Review: WEREWOLF WOMAN (1976)

Every so often, a movie comes along that almost prods one back to life. Rino Di Silvestro’s WEREWOLF WOMAN isn’t necessarily that movie, but this 1976 Italian horror picture does pack enough punch to warrant a mention. This is almost entirely the project of Di Silvestro, who’s also blessed the cinematic world with such outings as WOMEN IN CELL BLOCK 7 and THE EROTIC DREAMS OF CLEOPATRA.

WEREWOLF WOMAN is the tale of a young woman named Daniella (Annik Borel). She is, to put it plainly, going through some stuff. She has what some hirsute clinicians refer to as a “sexual phobia” and it’s not hard to determine why given the way men have treated her. This phobia branches out into what could best be described as a lycanthropic fixation, which is to say that poor Daniella imagines herself to be a werewolf. This is based on an ancestral legend and subsequently leads to a trail of blood, murder and nudity.

werewolfwoman

In a sense, WEREWOLF WOMAN runs like a road movie with flavours of revenge. It commences with a woman dancing around in a fire circle and ends in similar fashion, so everything burns in Di Silvestro’s pseudo-academic universe. Daniella moves through various episodic plot points, from a stay in an institution to a relationship with a stuntman (Howard Ross). Nothing overly goes well for the heroine and few encounters end without someone gnawing on someone’s throat.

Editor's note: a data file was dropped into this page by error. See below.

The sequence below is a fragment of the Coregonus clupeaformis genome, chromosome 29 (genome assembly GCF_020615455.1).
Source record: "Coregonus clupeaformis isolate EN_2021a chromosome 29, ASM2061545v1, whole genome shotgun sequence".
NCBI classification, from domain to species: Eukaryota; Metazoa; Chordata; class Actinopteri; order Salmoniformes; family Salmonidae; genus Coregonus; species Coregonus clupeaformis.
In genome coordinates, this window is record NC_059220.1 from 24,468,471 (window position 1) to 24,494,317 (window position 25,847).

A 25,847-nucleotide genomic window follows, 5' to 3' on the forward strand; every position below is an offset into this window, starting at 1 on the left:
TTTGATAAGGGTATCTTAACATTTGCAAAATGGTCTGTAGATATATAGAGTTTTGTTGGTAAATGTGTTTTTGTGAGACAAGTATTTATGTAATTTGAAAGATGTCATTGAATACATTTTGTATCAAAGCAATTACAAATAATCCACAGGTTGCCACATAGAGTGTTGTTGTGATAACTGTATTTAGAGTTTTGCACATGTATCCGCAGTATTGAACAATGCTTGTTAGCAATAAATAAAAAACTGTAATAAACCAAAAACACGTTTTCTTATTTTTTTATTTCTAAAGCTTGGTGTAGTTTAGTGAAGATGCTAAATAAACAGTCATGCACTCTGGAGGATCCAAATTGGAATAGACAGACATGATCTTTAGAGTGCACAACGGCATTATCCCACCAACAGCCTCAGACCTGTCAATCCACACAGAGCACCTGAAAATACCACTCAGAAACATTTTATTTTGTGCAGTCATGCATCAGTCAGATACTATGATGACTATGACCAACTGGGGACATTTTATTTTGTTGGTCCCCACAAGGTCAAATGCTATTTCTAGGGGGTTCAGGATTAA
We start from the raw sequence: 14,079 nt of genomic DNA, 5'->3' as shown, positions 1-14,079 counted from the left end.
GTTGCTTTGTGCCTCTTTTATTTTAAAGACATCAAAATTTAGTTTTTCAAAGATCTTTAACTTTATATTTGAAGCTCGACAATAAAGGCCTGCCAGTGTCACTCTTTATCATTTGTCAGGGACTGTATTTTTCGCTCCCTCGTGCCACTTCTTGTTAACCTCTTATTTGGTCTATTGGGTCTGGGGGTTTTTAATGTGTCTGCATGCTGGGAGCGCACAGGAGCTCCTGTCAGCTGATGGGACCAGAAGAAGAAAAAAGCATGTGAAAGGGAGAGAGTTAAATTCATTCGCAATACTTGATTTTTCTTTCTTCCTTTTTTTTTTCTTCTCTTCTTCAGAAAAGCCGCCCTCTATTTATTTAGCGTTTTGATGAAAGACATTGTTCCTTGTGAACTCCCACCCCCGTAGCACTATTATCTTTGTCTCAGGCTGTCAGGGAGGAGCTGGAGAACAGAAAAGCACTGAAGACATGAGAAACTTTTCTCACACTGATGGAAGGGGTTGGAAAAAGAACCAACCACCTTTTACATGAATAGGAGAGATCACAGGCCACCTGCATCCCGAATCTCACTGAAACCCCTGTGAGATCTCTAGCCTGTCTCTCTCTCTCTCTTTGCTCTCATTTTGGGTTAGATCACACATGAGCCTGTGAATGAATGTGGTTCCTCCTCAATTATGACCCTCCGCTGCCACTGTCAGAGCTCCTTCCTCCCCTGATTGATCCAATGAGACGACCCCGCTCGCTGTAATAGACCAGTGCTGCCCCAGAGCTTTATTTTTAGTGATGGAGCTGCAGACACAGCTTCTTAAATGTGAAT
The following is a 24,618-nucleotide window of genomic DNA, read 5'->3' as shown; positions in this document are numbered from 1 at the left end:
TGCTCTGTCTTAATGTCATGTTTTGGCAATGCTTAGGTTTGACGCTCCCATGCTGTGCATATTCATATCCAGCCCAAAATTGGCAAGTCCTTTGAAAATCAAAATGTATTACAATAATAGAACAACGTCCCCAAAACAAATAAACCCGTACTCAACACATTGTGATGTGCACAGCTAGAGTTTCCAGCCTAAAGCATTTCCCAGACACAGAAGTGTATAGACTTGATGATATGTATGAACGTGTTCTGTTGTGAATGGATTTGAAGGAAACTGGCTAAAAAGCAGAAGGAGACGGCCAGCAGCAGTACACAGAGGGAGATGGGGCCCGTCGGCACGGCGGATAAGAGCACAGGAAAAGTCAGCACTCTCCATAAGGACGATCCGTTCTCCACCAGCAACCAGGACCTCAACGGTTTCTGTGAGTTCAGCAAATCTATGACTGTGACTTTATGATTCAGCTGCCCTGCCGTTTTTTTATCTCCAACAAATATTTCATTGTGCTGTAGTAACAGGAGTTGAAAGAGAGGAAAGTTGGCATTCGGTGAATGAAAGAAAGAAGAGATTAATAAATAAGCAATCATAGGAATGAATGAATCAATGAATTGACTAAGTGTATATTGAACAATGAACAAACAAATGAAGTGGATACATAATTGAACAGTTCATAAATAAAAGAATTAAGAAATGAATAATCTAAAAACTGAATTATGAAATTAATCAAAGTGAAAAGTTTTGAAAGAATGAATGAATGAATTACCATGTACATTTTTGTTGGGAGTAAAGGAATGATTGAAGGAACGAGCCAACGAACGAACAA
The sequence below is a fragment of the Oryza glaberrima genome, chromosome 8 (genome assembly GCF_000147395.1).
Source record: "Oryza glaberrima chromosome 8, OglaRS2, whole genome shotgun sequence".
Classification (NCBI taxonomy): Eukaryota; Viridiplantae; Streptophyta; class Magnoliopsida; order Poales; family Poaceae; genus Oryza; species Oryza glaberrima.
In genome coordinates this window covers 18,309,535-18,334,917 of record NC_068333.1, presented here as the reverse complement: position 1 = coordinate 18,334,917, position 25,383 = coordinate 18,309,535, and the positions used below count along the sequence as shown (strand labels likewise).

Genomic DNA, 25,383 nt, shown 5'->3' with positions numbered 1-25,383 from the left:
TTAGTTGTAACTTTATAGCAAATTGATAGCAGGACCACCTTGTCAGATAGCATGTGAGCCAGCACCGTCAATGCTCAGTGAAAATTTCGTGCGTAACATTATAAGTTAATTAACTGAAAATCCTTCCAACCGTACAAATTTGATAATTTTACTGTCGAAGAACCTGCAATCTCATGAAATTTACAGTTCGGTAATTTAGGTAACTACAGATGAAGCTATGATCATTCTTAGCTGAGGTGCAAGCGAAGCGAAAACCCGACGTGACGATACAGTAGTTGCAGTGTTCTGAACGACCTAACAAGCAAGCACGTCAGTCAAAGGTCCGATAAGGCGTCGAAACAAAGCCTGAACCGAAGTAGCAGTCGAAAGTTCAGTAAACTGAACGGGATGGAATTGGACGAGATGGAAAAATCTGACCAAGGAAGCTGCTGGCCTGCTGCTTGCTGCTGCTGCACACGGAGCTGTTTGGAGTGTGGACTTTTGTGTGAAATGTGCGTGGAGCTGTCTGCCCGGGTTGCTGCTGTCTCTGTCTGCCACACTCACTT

Lest it be though that WEREWOLF WOMAN is not a semi-serious study of serious matters, Di Silvestro’s casts things as more psychological thriller than horror. That calls Mario Capriotti’s lens to commit to all sorts of tricks, including rapid zooms and befuddling wheels. It’s all part of the fun of putting the viewer inside Daniella’s righteously warped mind. The best and most troubling scenes toy with how quickly the sexual can become violent. And, truth be told, vice versa.

3 Comments

  1. Reading that last paragraph, I find myself singing Bush (X)’s Everything Zen: it appears the line, ‘there’s no sex in your violence,’ wouldn’t apply to this film.
    Nice to see you back!

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